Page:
DMS Graduate Student Seminar
Apr 19, 2023 03:00 PM
108 ACLC

Speaker: Stacie Baumann
Title: A Proof of the \((n,k,t)\) Conjectures
Abstract: An \((n,k,t)\)-graph is a graph on \(n\) vertices in which every set of \(k\) vertices contain a clique on \(t\) vertices. Turán's Theorem (complemented) states that the unique minimum \((n,k,2)\)-graph is a disjoint union of cliques. We prove that minimum \((n,k,t)\)-graphs are always disjoint unions of cliques for any \(t\) (despite nonuniqueness of extremal examples), thereby generalizing Turán's Theorem and confirming two conjectures of Hoffman et al. 
This is joint work with Joseph Briggs.

DMS Graduate Student Seminar
Apr 12, 2023 03:00 PM
108 ACLC


Speaker: Chinedu Eleh

Title:  Show Me A Function: More Than Meets The Eye

Abstract: Mathematics is a fascinating subject used to understand functions' properties and behavior. From simple precalculus to challenging graduate-level courses, there is an intricate web of functions to explore. Unfortunately, functions that arise from real life problems are elusive, hard to characterize and can often only be approximated. In this talk, we will discuss practical methods used to uncover valuable functions in a variety of applications.

Prerequisite: a curious mind!

DMS Graduate Student Seminar
Apr 05, 2023 03:00 PM
108 ACLC

Speaker: Dr. Junshan Lin
Title: Introduction to Mathematical Aspects of Inverse ProblemsAbstract: I will first give an overview of inverse problems arising from science and engineering and then use the example of the Electrical Impedance Tomograph (so-called Calderon problem) to explain how mathematicians can contribute to this area, especially in developing rigorous theories (such as uniqueness and stability for inverse problems) and computational algorithms (such as optimization and regularization methods to solve the inverse problems).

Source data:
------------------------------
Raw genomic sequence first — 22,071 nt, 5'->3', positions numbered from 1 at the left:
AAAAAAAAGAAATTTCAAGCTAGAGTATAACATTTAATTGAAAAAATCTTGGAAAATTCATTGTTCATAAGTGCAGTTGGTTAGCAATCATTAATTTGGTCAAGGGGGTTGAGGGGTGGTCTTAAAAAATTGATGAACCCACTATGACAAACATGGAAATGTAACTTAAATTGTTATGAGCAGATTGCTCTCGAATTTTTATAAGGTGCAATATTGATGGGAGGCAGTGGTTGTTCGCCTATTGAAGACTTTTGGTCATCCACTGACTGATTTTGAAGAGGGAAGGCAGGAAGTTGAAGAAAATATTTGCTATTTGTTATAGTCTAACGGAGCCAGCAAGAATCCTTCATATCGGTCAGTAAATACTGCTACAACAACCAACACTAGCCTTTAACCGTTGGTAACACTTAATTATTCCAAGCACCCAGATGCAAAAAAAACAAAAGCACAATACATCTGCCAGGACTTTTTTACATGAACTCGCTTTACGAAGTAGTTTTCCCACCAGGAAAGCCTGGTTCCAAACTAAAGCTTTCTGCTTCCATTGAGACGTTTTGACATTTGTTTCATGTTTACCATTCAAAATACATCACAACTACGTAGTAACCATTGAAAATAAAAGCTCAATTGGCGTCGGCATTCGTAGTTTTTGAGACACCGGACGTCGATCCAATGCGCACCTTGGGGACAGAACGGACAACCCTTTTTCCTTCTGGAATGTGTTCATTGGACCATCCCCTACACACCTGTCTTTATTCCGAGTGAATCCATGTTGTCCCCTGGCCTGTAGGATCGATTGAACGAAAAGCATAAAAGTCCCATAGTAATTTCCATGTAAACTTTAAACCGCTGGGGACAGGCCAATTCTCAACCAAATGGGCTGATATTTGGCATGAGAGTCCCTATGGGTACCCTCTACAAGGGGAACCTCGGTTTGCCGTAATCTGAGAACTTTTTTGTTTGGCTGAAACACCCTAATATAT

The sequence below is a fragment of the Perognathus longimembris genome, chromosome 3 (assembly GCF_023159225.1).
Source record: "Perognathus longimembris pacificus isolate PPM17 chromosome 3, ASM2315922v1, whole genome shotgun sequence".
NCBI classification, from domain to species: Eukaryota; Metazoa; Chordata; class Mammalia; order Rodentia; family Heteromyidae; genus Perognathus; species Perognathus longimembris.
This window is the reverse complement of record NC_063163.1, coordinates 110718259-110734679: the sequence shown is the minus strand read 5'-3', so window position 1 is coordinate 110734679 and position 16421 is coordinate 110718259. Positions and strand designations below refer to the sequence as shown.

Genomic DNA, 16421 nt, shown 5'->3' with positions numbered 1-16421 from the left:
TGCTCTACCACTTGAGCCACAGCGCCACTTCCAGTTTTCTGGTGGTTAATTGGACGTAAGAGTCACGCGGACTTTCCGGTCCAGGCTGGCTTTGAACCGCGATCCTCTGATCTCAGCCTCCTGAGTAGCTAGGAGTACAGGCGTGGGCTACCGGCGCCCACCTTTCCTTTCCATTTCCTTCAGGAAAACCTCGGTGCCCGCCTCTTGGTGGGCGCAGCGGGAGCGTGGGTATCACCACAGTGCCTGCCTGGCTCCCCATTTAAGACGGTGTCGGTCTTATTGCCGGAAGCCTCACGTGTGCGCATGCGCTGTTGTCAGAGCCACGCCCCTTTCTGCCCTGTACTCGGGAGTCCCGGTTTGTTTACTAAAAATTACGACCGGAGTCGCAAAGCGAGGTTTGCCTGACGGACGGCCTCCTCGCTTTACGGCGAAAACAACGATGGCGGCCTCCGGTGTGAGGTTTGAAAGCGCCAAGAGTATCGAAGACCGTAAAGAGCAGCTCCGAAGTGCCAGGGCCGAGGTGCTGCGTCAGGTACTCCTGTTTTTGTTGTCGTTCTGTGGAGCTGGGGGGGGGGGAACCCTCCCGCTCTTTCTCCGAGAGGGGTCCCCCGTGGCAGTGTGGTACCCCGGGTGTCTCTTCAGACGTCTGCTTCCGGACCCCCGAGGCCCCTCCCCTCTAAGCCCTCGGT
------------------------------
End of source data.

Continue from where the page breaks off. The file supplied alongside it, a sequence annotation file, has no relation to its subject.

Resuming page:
DMS Graduate Student Seminar
Mar 29, 2023 03:00 PM
108 ACLC


Speaker: Professor Pete Johnson 

Title: Euclidean Coloring Problems:  The Origin Story

Abstract:  The Four-Colour Conjecture begat not only graph theory but also "coloring problems."  For instance, around 1916 Issai Schur proved that if r > 1 and you color [N] = {1,,,,,N} with r colors, then for all N sufficiently large (depending on r) you cannot avoid the existence of integers a, b, and c in [N], all of the same color, such that a + b = c.  This is a coloring result that is only distantly related to graph theory results. In 1950 an 18-year-old student, Edward Nelson, asked a classmate:  What do you think is the smallest number of colors with which the points of the plane are colorable so that any two points (Euclidean) distance 1 from each other are colored differently? This question is still open, as are a great number of other questions that have germinated in certain human minds exposed to Nelson's question.

DMS Graduate Student Seminar
Mar 22, 2023 03:00 PM
108 ACLC

Speaker: Colby Muir 
Title : Word Representability and Hasse Diagrams
Abstract: Kitaev and Pyatkin posed several open problems regarding word representability and semi-transitive graphs during a talk in October 2022. We answer one of these problems and introduce a unique algorithm which was utilized in our solution.
This is joint work with Dr. Paul Horn (University of Denver), Dr. Andrew Owens (Widener University), and Zion Hefty (Grinnell College).